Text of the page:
Hey, Britannica!

By Beth Schwartzapfel ’01 / September / October 2006
December 4th, 2006

The Encyclopedia Project,edited by Tisa Bryant ’04 MFA, Kate Schatz ’05 MFA, and Miranda Mellis ’04 MFA(Encyclomedia); available at www.encyclopediaproject.org.

You’ve heard of a fiction anthology. Now here comes a fiction encyclopedia. What’s the difference?

Mary Beth Meehan
Top to bottom, encyclopedists Miranda Mellis, Kate Schatz, and Tisa Bryant.

Fiction grad students Tisa Bryant, Kate Schatz, and Miranda Mellis began their envelope-pushing five-volume Encyclopedia Project with a question: What occurs under the sign of fiction? “That question gives us a lot of room to play,” says Bryant. “Everything occurs under the sign of fiction.” While entries in a fiction anthology might be limited to works of fiction, the encyclopedia’s first volume, published this summer, also includes essays, stories, photographs, and e-mails. There’s a short play titled You Just Have These Moments (An Existential Celebrity Melodrama). Not the sort of stuff you’d expect to find in an encyclopedia. But then, this is not your average encyclopedia.

The encyclopedists like the multiple meanings of the word sign—a zodiac sign, a semiotic sign, or a mathematical sign. But when they envision the entries in their encyclopedia, they think quite literally. “If there was an empty lot, and there was a sign that said Fiction, what people would be in it?” asks Schatz. Bryant continues, “And if we asked all these people to come play in the empty lot, what would they bring to play with?”

Volume I—A through E—is a handsome hardcover art book whose 336 pages begin with “Accent” and end with “Extant.” In between are entries on “Amnesia,” “Chronopathy,” “Cross-dressing,” “Doppelganger,” and “Essay.” The entry about novelist Kathy Acker is an elaborate pictogram. “Dahlia,” by the California-based writer Jaime Cortez, is a short personal essay that weaves together visual art, encyclopedia-style facts (“the American Dahlia Society recognizes fifteen dahlia colors”), and personal reminiscences about childhood and family. Each entry is followed by cross-references to other entries; “California,” for instance, consists entirely of cross-references. Traditionally, says Bryant, fiction is understood to be about “making things up.” The Encyclopedia Project asks what is meant by “made up”—the project “includes the possibility of what is mis- or differently remembered,” Mellis says, and proposes that “fiction as such can sometimes tell the truth more than the truth.”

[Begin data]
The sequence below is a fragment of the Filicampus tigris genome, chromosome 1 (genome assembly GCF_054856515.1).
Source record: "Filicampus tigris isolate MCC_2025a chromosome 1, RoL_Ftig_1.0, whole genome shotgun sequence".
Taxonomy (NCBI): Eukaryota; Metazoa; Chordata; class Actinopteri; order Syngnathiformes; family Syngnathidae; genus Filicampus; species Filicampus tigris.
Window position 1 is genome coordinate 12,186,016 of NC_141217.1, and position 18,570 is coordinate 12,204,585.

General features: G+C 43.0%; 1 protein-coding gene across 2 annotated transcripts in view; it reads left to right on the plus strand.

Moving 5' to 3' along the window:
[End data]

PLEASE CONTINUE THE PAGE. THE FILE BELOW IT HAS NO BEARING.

The project was born while Bryant, Schatz, and Mellis were fiction students in Brown’s MFA program. Gail Scott, a Montreal-based novelist and essayist who was then a writer-in-residence at Brown, urged her students to think about the fact that “there is an entire field of work and thought that is about poetry—about critically thinking about poetics—and there really isn’t a similar thing for fiction,” says Schatz. Scott challenged them to “put some grant money where our mouths are,” says Schatz, and start a publication.

They knew from the start they didn’t want to produce a literary journal. Rather, they wanted their project’s form to speak to the ideas in it. An encyclopedia, with its weighty goal of containing and cataloging all the world’s knowledge, gave them the opportunity to poke fun at the impossibility of the task, and cross-referencing let them make unlikely connections. Through fund-raisers, private donations, advance sales, and grants from the Graduate School and the Creative Arts Council, the three raised $12,000 to print 1,500 copies of Volume I through their own press, Encyclomedia. They priced the books low, at $25, to make them accessible, and have sold almost forty copies, sight unseen, from their Web site alone. They plan to roll any profits back into the project, and hope the next four volumes will pay for themselves.

The encyclopedists plan to publish a volume a year, reaching Volume V (V through Z) in year five. “F through K is crazy,” says Schatz. It includes hot-button “Fallujah” and “Katrina,” as well as such timeless literary concerns as justice, fiction and form, and feminism. If Volume II is anything like Volume I, however, entries will also teach us how to play “snapper comet” or “Make a Dadaist poem.” That is to say, they’ll be playing in an empty lot, and you’ll be invited.

Beth Schwartzapfel is a freelance writer in Providence.

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